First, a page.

Building upon Folkman's single paper published on this topic in 2002, Gu, who studies the role of fat tissue in cancer, decided to test whether a drug already developed to inhibit blood vessels for cancer treatment might also reduce fat.
He and his colleagues administered the drug, known as Sunitinib and approved to treat kidney and gastrointestinal tumors, to a mouse model of postmenopausal obesity. These animals, which had their ovaries removed at a young age to put them in premature menopause and fed four weeks of a high fat diet to promote obesity, received Sunitinib daily for two weeks either orally or through abdominal injections. These animals were compared to those of the same model who didn't receive the drug.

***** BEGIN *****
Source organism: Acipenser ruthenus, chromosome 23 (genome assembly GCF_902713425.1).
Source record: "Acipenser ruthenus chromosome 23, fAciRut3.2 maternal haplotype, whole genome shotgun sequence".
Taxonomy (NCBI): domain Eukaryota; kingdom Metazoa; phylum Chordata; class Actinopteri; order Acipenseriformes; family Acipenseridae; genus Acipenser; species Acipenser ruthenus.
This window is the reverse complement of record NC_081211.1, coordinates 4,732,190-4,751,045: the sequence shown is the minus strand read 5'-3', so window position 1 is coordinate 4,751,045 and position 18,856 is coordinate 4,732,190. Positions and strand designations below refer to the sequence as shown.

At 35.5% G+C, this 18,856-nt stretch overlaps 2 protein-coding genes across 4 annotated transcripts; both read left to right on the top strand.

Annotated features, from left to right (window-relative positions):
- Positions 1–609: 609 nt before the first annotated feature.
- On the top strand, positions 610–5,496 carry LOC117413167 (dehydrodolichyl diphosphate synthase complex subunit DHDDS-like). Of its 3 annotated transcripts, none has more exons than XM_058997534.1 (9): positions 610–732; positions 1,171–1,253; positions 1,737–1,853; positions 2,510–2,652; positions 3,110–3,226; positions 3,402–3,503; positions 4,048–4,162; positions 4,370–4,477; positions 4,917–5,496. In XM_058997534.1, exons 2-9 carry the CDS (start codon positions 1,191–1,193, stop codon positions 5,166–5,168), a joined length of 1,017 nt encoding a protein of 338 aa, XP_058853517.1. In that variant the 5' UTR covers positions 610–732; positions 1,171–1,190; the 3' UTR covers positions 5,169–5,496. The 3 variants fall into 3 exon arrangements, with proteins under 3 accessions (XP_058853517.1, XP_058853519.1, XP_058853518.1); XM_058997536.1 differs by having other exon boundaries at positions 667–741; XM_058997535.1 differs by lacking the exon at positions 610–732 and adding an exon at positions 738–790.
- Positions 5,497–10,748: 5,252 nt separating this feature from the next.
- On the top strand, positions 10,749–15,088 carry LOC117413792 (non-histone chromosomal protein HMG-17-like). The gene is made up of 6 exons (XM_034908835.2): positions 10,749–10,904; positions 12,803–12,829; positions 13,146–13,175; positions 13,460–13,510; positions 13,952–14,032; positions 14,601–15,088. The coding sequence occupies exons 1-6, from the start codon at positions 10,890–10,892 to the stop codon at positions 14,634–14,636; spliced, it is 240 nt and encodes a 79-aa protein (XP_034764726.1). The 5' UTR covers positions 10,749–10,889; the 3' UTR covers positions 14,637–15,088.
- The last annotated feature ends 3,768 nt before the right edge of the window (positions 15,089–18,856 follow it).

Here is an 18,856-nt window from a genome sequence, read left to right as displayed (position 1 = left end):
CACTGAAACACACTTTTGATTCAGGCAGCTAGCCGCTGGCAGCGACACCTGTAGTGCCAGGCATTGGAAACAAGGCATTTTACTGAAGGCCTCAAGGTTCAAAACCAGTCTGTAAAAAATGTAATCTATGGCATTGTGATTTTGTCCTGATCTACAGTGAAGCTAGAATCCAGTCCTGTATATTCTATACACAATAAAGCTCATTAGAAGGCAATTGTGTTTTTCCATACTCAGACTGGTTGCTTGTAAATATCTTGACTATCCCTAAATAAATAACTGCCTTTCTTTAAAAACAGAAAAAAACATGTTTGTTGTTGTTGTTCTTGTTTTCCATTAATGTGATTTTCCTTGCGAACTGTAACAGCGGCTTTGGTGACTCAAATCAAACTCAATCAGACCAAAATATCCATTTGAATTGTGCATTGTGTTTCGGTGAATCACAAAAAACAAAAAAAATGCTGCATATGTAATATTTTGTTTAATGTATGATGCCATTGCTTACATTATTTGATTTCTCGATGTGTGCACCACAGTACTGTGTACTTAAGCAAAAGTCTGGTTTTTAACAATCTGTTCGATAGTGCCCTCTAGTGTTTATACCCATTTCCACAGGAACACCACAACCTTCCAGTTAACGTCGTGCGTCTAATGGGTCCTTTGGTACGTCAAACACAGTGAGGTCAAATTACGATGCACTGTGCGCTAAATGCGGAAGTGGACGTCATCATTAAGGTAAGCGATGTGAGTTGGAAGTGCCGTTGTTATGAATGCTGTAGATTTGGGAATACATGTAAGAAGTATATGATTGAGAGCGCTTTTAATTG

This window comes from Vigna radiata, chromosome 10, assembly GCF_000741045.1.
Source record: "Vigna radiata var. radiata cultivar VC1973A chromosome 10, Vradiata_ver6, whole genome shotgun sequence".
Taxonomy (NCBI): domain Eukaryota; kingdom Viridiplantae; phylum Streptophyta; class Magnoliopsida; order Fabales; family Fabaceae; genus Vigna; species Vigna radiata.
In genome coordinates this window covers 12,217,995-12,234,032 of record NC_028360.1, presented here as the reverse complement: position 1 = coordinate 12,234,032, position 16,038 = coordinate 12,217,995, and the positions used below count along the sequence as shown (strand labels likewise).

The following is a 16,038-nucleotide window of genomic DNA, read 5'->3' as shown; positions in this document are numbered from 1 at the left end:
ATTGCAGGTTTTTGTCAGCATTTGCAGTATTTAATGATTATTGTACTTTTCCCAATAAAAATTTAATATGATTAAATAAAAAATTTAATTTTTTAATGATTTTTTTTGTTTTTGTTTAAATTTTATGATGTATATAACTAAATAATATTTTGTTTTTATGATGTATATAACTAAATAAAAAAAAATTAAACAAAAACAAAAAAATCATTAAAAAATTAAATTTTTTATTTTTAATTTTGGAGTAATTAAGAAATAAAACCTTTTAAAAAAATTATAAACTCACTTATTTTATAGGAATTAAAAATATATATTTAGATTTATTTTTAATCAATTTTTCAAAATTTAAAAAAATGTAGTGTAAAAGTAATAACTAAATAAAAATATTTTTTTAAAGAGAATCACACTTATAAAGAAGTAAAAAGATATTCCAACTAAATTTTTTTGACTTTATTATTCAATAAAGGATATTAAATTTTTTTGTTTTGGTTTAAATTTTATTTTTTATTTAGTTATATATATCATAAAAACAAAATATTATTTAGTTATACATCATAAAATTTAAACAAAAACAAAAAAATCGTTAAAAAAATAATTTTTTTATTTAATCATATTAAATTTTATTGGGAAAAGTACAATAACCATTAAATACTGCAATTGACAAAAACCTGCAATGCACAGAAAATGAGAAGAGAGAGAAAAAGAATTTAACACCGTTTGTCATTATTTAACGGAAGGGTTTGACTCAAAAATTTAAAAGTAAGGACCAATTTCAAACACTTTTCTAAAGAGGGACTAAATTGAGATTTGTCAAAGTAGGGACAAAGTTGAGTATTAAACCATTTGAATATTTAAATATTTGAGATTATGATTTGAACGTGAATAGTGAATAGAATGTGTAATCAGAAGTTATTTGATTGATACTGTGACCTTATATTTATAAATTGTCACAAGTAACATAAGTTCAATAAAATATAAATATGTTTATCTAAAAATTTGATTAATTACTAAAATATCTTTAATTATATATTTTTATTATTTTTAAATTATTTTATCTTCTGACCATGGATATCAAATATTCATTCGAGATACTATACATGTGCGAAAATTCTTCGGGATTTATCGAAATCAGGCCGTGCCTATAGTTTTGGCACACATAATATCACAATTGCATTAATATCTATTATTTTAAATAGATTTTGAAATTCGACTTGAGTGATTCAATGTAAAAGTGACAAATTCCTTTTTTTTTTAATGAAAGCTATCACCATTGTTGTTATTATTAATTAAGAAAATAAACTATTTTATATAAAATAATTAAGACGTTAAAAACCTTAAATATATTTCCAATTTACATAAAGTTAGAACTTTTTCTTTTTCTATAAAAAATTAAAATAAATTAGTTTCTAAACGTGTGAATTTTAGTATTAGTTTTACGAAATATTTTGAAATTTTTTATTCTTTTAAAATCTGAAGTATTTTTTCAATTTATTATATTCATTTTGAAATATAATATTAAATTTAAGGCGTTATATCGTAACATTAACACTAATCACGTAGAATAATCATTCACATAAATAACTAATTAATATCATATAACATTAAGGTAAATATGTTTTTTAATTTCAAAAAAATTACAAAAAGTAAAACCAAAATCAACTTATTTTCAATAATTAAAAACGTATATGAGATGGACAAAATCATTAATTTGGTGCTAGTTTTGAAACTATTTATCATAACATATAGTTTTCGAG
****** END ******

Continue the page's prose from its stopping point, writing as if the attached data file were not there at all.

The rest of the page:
Shrinking Blood Vessels, and Fat
After this treatment, researchers found that the mice who received Sunitinib lost significant amounts of weight, with an average loss of 70 percent fat mass. However, notes Gu, their lean mass remained unaffected. Both mice who received the drug orally and those who received abdominal injections lost similar amounts of fat.
In addition to fat loss, Sunitinib also seemed to curb the animals' appetites, with those receiving the drug eating less food once treatment was completepossibly a side effect of losing the fat and the hormones it sends to the brain to stimulate food intake, Gu explains.
Gu emphasizes that more research is necessary before this drug can be tested for human weight loss. Because many angiogenesis proteins exist for various purposes throughout the body, Sunitinib may cause off-target effects that weren't immediately evident in the mouse models, he notes. Additionally, he and his colleagues plan to test whether this drug is also effective with other types of animal models for obesity.<
|Contact: Donna Krupa|
American Physiological Society